Although the World Intellectual Property Organisation database provides data, it must be noted that this data is not sufficiently structured. For instance, the date of registration of the trademark in China is provided on the statement of grant or partial refusal in PDF, as well as the date of registration of the US trademark, which is important for the calculation of the affidavit. Furthermore, for some countries, in addition to the international trademark number, there is a national number, but this is only included in the PDF grant document.
In any case, it is not generally possible to rely on the name of the trademark because it may belong to different entities.
In view of all this, it is clear that the quality of the initial data will determine the best strategy for integrating a trademark portfolio into a trademark management platform. In this sense, depending on the quality of the data, automatic integration may be possible in one’s own system or be transferred to another system. If there is any doubt regarding the quality of the data, automation is not desirable.
Consequently, it will often be essential to call on human intervention in order to ensure the quality of the data and to assess what needs to be completed.
Indeed, experience shows that there is no trademark portfolio that is free of errors. Changing trademark management software is an opportunity to reset and correct, populate and improve the quality of trademark data, as well as to reorganise it.
Therefore, in order to support IP professionals, we have created IPzen.
IPzen is a trademark portfolio management solution that brings together several of your IP management features into one single, simple, easy-to-use, cloud-based platform.
At IPzen, the organisation of client management is designed to reflect the way clients are managed in vivo. For example, a client may have multiple companies or multiple trademark owners. Thus, the directory functionality makes it possible to create the information needed without duplicating it.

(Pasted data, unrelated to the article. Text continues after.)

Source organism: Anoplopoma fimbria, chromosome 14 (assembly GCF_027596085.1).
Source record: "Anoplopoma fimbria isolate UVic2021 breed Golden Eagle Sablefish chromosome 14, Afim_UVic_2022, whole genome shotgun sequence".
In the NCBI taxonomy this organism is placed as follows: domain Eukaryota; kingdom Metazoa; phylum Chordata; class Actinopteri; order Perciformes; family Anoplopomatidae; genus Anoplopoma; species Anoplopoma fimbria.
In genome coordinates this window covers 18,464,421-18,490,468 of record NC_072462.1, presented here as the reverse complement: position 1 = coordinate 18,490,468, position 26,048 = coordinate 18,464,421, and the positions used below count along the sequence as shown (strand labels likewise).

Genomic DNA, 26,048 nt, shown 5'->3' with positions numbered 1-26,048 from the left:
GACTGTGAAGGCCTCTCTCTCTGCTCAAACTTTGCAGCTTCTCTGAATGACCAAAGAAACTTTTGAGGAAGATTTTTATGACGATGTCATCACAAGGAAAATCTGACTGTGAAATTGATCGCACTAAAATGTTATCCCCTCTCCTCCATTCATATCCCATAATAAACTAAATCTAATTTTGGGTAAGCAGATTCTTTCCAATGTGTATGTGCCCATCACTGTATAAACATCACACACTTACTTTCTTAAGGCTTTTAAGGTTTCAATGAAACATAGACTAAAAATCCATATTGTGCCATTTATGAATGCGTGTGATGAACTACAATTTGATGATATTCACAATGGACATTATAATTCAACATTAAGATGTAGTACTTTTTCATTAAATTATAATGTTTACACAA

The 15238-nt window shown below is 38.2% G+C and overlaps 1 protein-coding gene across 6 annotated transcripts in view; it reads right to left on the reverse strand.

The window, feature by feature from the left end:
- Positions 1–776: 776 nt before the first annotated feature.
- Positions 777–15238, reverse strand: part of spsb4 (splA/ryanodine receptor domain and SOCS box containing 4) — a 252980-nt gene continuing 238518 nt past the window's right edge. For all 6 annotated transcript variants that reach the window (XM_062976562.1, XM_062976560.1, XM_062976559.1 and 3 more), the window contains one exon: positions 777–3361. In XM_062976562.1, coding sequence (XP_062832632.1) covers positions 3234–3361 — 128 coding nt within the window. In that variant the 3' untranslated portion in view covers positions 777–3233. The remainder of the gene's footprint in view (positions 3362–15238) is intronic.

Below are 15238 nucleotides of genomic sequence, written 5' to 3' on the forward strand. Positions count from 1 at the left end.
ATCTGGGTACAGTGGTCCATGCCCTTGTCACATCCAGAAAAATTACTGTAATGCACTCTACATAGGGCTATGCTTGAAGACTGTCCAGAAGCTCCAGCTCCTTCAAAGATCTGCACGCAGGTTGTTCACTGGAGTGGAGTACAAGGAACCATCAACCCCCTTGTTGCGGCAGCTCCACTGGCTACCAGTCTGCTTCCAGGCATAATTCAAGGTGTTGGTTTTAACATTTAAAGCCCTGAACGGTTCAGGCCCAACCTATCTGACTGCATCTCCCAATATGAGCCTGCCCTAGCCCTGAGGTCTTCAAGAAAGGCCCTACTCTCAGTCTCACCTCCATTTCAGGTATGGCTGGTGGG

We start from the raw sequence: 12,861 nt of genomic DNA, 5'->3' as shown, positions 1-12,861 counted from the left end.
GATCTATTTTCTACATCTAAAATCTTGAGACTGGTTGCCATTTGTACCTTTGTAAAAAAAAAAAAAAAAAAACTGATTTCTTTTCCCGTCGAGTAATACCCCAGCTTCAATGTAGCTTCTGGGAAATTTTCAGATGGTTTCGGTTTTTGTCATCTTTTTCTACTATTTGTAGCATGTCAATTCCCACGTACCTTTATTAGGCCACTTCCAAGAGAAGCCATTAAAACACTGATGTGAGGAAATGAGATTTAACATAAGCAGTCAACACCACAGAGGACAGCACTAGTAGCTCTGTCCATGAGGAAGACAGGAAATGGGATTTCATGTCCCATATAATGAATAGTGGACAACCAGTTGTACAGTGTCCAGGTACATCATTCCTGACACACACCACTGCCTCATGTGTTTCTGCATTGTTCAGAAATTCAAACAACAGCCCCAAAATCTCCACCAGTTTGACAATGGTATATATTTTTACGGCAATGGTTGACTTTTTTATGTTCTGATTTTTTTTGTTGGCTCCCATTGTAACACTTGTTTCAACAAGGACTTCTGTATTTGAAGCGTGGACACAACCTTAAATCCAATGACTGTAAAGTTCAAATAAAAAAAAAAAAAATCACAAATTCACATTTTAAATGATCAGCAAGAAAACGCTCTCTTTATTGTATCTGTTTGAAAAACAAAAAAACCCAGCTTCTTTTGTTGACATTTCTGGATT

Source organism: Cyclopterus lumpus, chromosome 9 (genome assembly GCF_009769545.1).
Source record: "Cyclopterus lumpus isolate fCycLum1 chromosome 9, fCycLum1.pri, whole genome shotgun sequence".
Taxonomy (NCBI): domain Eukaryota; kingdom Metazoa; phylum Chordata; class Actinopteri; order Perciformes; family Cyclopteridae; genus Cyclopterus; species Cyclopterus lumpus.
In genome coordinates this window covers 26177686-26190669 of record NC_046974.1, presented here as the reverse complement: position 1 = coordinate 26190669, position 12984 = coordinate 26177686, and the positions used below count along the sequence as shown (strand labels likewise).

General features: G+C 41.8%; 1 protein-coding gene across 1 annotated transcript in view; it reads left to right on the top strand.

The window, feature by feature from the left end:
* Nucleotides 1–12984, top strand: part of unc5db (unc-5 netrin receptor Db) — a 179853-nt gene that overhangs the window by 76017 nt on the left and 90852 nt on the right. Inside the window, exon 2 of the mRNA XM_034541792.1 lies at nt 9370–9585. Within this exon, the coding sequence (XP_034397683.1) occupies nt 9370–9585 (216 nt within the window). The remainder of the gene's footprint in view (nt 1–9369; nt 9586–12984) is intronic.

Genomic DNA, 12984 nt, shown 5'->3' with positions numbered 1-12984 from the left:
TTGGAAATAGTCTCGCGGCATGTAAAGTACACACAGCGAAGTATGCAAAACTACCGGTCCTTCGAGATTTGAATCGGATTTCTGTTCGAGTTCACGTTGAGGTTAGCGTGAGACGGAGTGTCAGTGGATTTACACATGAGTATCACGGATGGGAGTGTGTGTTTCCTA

The IPzen platform allows a company to be created only once. For instance, if the company moves or has several addresses, these addresses can be added to the same company. In addition, if the professional works for a group, it is common to register trademarks in the name of different companies belonging to the same group.
Thus, one of the essential advantages of this structure is that it allows the client’s portfolio to be drawn up for all companies or for each owner.
The client-based organisation allows access to be given by client and not by trademark owner. The client thus sees his trademark portfolio regardless of the owner.
Likewise, in a company, if the legal department manages the portfolios of subsidiaries, with IPzen, it is possible to create internal clients by giving specific access while having a global vision of the portfolios of securities.
In addition, the IPzen platform allows for online access to one’s trademark portfolio with simple manipulations, but also to proceed to exports and searches, ensuring flexibility but also data security.
At IPzen, our qualified team, specialised in the integration of trademark portfolios, will assist you and answer all your questions in order to facilitate your activities.
IPzen the platform made by lawyers for lawyers.